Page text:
(Disclosure: I have not read Gill's paper, so I cannot guarantee that this is what he meant, but it does make sense of the claim that the $p$-value is not [necessarily] the same as the long run type I error rate.)

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    $\begingroup$ Working in a field (epi) where oftentimes it's extremely difficult to believe that the hypothesis H_0=0 is actually true, I think that this point is overlooked and deserves much more attention. $\endgroup$ – boscovich Jan 3 '13 at 17:18
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    $\begingroup$ Just to make sure my understanding is correct. P-value itself is a random variable, and Type-I error is the probability that this random variable is less than $\alpha$. Is this right? $\endgroup$ – user13587 Jan 3 '13 at 19:07
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    $\begingroup$ +1, but the suggestion that the meaning of a P-value is unclear when the null is false is misleading. The smaller the P-value the larger the discrepancy between the null and the observed. The larger the sample size, the closer it can be assumed that the true effect size is to the observed effect size. It is very useful to note that significance testing is analogous to estimation. $\endgroup$ – Michael Lew Jan 3 '13 at 20:13
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    $\begingroup$ @MichaelLew, I'm not sure that the p-value means these things on its own. In conjunction w/ N (& specifically, holding N constant) a smaller p will correspond to a larger discrepancy b/t the null & observed. Even then, that's more of something that can be inferred from p rather than something p means. It is also true that w/ larger N observed effect sizes should be closer to true ES's, but it's less clear to me what role p plays there. EG, w/ a false null, the true effect could still be very small, & w/ large N we would expect the observed ES to be close, but p could still be large. $\endgroup$ – gung - Reinstate Monica Jan 3 '13 at 20:50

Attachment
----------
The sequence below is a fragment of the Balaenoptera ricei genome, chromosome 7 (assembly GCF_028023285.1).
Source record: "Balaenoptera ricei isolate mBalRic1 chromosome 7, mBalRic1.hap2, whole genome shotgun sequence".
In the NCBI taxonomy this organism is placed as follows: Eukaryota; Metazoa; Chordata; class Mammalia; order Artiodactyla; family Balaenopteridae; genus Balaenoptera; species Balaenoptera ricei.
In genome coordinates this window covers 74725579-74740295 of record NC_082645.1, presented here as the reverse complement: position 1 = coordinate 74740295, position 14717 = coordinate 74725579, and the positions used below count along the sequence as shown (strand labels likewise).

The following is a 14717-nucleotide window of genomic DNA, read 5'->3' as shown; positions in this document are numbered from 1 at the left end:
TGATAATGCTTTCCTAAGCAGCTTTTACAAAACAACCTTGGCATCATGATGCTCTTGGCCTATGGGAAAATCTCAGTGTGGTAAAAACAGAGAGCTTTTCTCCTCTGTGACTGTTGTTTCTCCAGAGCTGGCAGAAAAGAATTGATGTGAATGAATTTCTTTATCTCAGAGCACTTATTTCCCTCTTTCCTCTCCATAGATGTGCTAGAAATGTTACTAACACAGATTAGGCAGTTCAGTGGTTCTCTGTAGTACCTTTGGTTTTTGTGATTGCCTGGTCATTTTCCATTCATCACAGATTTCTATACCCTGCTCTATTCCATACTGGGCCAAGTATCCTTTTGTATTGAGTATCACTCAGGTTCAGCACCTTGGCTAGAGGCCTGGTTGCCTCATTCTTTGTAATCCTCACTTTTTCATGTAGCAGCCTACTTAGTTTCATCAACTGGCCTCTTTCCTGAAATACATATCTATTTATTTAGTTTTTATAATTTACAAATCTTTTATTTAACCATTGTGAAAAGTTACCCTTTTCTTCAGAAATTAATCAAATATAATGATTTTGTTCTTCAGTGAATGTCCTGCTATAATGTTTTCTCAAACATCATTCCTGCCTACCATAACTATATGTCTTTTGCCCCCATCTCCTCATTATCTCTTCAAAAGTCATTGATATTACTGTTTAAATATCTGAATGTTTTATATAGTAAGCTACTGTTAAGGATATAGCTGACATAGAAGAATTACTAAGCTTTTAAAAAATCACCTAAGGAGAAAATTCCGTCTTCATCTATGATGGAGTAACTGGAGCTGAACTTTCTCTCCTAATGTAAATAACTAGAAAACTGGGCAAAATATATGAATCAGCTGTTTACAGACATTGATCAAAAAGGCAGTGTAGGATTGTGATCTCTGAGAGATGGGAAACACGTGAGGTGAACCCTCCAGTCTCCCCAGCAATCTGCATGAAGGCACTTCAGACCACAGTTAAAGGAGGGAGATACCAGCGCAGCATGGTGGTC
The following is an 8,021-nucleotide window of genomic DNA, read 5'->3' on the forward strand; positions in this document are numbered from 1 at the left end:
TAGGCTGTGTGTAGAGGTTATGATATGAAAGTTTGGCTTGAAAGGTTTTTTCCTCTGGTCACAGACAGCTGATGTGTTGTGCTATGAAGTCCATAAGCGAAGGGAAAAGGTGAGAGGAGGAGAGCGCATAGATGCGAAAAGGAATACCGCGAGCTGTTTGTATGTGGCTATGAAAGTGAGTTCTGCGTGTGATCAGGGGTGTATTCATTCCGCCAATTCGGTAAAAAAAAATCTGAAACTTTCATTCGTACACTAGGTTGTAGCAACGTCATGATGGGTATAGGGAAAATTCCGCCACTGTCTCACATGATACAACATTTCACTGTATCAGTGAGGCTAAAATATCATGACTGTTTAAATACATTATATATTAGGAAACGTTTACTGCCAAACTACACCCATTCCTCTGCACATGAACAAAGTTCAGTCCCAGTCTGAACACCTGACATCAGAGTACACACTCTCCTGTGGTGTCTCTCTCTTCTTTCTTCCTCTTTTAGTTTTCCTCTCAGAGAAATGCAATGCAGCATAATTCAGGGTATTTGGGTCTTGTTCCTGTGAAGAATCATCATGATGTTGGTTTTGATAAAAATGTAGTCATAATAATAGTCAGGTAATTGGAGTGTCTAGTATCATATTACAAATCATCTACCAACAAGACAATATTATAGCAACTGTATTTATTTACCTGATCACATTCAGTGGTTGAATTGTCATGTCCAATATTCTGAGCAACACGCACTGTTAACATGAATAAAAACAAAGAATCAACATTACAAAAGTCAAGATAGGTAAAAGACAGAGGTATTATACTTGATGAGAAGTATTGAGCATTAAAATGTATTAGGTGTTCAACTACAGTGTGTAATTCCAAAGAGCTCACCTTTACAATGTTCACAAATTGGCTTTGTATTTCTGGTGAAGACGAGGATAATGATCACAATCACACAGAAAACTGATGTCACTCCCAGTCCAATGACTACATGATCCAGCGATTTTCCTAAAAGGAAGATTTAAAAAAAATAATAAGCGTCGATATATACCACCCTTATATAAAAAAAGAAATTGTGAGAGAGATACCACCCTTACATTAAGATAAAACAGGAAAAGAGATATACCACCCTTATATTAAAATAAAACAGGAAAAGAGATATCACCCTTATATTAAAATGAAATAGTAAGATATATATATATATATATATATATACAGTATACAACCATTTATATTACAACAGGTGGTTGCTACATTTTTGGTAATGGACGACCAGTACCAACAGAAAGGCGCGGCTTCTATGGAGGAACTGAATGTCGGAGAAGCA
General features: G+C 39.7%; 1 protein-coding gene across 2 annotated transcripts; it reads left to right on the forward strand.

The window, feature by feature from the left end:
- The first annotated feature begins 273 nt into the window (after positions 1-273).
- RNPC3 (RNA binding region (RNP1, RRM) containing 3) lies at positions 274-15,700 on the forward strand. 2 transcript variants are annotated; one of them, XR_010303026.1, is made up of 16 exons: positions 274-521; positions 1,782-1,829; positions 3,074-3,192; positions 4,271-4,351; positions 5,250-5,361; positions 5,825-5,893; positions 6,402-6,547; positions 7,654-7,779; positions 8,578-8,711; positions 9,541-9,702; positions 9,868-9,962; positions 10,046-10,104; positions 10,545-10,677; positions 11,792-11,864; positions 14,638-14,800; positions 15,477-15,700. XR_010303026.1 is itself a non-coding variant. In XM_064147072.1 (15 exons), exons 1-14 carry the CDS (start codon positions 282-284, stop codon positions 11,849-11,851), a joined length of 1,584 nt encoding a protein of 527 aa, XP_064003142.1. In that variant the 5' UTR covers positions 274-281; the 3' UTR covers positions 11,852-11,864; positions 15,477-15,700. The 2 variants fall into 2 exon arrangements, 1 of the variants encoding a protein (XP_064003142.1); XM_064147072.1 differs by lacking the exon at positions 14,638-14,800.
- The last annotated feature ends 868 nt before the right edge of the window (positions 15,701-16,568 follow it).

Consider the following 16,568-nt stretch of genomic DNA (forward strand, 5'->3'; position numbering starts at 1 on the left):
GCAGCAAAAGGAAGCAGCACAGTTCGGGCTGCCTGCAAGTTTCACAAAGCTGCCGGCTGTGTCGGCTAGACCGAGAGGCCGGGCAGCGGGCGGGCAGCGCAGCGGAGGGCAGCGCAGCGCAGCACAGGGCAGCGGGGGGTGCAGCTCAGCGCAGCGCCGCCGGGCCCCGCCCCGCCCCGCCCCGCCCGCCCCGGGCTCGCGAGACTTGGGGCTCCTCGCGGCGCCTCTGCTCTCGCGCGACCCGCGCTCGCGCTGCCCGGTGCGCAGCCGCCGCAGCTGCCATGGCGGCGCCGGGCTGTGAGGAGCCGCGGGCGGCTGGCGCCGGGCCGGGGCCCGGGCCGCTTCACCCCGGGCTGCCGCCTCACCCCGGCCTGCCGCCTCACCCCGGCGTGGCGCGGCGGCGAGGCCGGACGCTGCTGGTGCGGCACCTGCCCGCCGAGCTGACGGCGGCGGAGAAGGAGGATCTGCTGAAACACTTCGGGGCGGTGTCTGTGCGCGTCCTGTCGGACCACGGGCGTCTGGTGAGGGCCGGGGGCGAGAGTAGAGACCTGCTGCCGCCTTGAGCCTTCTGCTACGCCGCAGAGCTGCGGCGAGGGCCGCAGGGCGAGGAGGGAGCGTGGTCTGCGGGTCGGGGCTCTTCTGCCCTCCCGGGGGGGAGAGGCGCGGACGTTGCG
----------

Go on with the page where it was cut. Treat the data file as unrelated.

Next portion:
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    $\begingroup$ @gung, I am reading this paper <ftp.stat.duke.edu/WorkingPapers/03-26.pdf> by Hubbard. On page 12, he states ...this fallacy shows up in statistics textbooks, as when Canavos and Miller (1999, p.255) stipulate: "If the null hypothesis is true, then a type I error occurs if (due to sampling error) the P-value is less than or equal to $alpha$" I thought that type-I error is exactly the probability that p-value is less than $\alpha$ if the null is true. So why is Hubbard saying that the quoted statement is a fallacy? Am I misinterpreting it somehow? $\endgroup$ – user13587 Jan 7 '13 at 18:01

I'd like to make a comment related to "the insignificance of null hypothesis significance testing" but which does not answer the question of the OP.

In my opinion, the main problem is not the misinterpretation of the $p$-value. Many practitioners often test for a "significant difference" for instance, and they wrongly believe that a significant difference means that there is a "big" difference. More precisely they are in the context of a "precise" null hypothesis $H_0$ having form $H_0\colon\{\theta=0\}$. This hypothesis will be rejected when $\theta=\epsilon$ even for a very small $\epsilon$ when the sample size increases. But in the real world, there's no difference between a small $\epsilon$ and $0$ (we say there is equivalence between a small $\epsilon$ and $0$ and equivalence testing is the way to go in such a situation).

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    $\begingroup$ +1 Yes, the real problem with conventional hypothesis testing is that it answers a question that you are not really interested in having answered, i.e. "is there significant evidence of a difference?", rather than "is there evidence of a significant difference?". Of course what is really desired is generally "what is the probability that my research hypothesis is true?", but this cannot be answered within a frequentist framework. The misinterpretation generally arises from attempts to treat the frequentist test in Bayesian terms. $\endgroup$ – Dikran Marsupial Jan 3 '13 at 13:23
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    $\begingroup$ It is not a good idea to separate the meaning of P-values and sample size. A smaller P-value indicates a larger effect size at any particular sample size, and for any particular P-value a larger sample size indicates that the true effect size is probably closer to the observed effect size. Significance tests should be thought of in the context of estimation, not errors. A larger sample always gives more information -- how to interpret it is up to the experimenter. The large sample negligible effect complaint is only a problem for Neyman-Pearsonian hypothesis testing. $\endgroup$ – Michael Lew Jan 3 '13 at 20:19